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Gas vs. Electric Cars: Pros and Cons of Each

a group of cars parked on a street
Gas vs. Electric Cars: Pros and Cons of EachCar and Driver

With EVs quickly spreading across the automotive landscape, your electric propulsion choices are no longer limited to small, efficiency-minded cars or Teslas. All-electric options now include a variety of trucks, crossovers, and SUVs, as well as sporty and luxurious models. With this expanded selection and the help of government incentives, EVs look more attractive to more buyers. But important differences remain between electrics and their internal-combustion counterparts.

Advantages of an Electric Vehicle

EVs have a battery that feeds at least one electric motor that sends torque to the wheels. Like the gas tank on an internal-combustion car, the battery pack limits how far an EV can travel in one go. Available range varies as much as the sizes and shapes these cars come in, from 160 miles in a Nissan Leaf Plus to 410 miles with the Lucid Air Grand Touring, the current leader in our 75-mph highway range test.

How and where you use an electric car determines the kind of range you’ll need, but regardless, range anxiety can sometimes be a thing because you’ll need to recharge at some point. For a lot of folks, charging at home overnight is sufficient, but those who travel long distances with some frequency may still prefer the flexibility of something with an engine, be it a straight internal-combustion machine or a hybrid or plug-in hybrid.

An EV can allow you to break your dependence on petroleum to power your car, but this depends on the source of the electricity you feed it. If sustainability is important to you, check with your power utility on the mix of fuel sources they use to produce electricity; there are those who go so far as installing solar panels to provide their own artisanal roof-to-charger energy.

ev charging station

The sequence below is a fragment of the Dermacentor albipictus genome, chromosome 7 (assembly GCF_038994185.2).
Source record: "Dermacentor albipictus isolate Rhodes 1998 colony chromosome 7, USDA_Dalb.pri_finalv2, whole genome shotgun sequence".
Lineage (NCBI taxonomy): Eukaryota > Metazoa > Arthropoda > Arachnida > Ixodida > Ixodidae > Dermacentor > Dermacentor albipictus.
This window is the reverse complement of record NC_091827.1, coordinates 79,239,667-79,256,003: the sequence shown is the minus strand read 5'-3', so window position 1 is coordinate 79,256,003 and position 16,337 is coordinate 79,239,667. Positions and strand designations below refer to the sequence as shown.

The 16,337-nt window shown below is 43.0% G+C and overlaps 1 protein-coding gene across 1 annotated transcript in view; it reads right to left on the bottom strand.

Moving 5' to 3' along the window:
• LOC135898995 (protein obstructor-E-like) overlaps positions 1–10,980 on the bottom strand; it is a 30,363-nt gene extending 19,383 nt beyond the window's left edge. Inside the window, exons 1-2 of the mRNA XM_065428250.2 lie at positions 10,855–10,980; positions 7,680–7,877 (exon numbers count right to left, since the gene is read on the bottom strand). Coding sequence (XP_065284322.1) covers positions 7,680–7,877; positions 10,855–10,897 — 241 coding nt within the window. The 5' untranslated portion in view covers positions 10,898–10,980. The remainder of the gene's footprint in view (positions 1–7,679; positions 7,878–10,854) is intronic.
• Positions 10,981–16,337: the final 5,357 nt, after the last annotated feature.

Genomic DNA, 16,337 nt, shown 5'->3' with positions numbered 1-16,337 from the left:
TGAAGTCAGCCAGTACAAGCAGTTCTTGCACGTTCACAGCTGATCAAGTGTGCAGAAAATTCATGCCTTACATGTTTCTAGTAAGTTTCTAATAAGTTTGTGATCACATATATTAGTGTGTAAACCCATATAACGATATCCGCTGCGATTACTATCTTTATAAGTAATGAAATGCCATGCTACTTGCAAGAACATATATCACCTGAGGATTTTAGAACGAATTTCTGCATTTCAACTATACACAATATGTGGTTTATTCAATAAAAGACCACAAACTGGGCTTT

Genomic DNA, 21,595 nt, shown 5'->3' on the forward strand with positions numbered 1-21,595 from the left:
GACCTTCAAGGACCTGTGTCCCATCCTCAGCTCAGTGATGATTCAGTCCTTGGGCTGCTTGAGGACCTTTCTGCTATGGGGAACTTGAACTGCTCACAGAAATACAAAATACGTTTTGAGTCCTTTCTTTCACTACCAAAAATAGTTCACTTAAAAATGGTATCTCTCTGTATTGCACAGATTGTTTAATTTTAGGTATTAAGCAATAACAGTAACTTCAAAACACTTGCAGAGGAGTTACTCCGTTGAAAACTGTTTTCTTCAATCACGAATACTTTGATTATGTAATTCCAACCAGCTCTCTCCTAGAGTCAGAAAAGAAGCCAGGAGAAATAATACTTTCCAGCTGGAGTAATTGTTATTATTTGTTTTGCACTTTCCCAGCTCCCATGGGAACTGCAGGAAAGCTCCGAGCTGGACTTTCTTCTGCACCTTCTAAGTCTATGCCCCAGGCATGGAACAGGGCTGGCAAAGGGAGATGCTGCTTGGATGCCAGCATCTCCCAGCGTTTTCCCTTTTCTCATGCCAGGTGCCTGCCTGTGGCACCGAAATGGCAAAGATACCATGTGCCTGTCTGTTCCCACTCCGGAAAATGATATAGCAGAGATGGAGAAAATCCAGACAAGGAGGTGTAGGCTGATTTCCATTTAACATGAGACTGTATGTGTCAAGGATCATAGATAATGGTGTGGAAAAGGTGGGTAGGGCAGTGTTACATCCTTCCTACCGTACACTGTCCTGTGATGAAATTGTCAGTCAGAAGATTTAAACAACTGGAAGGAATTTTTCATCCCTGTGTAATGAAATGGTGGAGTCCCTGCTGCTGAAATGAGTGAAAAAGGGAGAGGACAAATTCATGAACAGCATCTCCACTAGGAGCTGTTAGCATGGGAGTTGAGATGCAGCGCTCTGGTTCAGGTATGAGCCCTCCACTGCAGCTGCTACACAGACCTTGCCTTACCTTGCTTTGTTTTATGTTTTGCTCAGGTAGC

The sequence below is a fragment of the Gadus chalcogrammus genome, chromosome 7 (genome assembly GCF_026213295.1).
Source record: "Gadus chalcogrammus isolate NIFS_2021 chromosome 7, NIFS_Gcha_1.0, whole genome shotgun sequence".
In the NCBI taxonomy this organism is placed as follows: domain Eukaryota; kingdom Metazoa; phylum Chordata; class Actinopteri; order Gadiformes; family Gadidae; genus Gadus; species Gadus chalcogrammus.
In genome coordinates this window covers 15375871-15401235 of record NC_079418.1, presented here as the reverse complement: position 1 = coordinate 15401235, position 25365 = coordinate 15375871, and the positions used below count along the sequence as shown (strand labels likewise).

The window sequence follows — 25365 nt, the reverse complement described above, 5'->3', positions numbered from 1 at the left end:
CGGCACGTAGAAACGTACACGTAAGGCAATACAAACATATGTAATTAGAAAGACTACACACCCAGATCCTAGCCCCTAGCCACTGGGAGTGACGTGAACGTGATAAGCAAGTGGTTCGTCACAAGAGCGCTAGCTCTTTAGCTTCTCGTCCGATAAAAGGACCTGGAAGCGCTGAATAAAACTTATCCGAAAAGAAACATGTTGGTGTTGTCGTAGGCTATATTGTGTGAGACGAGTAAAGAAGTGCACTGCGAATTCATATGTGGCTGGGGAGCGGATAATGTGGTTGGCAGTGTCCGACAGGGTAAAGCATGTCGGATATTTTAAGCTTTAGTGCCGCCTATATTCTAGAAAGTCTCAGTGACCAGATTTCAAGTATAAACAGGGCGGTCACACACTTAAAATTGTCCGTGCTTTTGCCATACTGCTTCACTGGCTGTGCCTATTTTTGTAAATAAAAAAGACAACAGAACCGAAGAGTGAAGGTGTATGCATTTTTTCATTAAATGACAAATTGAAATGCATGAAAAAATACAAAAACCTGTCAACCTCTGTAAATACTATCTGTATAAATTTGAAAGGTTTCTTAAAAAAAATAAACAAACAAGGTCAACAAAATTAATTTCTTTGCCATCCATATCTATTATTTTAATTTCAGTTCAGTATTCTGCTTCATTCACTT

Marc Urbano - Car and Driver

There are practical advantages to EVs too. The instant torque of electric motors makes even the cheapest EVs feel sprightly, and their operation is silent and vibration-free. Nearly all operate using direct drive, which means they don't have a geared transmission that can fail. There are no oil changes, and the strong regenerative braking system means the traditional brakes may never need service in a typical ownership period. Keep the tires aired up, rotate them on schedule, swap in a new cabin air filter every so often, and keep an eye on the washer fluid and wiper blades, and that's about it.

Advantages of a Gas-Fueled Car

The majority of new cars and trucks sold still have an internal-combustion engine, fueled by either gasoline or diesel. That engine combusts dino juice and translates lots of tiny explosions into rotational forces that are passed to a transmission and then on to the wheels to make the car move. Archaic, maybe, but it’s tried and true, and automakers continue to make this process more efficient.

These vehicles can generally travel farther than EVs and don’t have the same limited refueling infrastructure. There are simply a lot more gas stations than there are charging points—if you can’t find a gas station, chances are you won’t find a place to plug in nearby either.

gasoline and diesel is available at this pump
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Gas cars also refuel more quickly than even the fastest-charging EVs, reducing downtime and overall trip length on longer journeys. Fixing a gas car tends to be less expensive as well, despite the greater number of moving parts, because an EV’s battery pack makes up a large part of its cost and, again, we’ve been dealing with internal-combustion vehicles for much longer. That said, new-EV high-voltage battery packs are covered for at least 8 years or 100,000 miles, with some makers stretching that to 10 years and more miles. The issue of replacement cost mainly applies to older out-of-warranty EVs.

Deciding between Gas and Electric

As we’ve discussed, range and the ease of refueling away from home is the main differentiator between gas-fed cars and EVs. Because of this, making the transition to all-electric motoring can be intimidating, but with a little preparation and planning it’s definitely doable for many buyers. If you live in a two-car household, one way to help ease into EVs is to replace just one gas vehicle for now, allowing you to keep the gas-powered one for long trips and use the electric car around town. As battery and charging technologies improve over time, this limitation will become less and less important.

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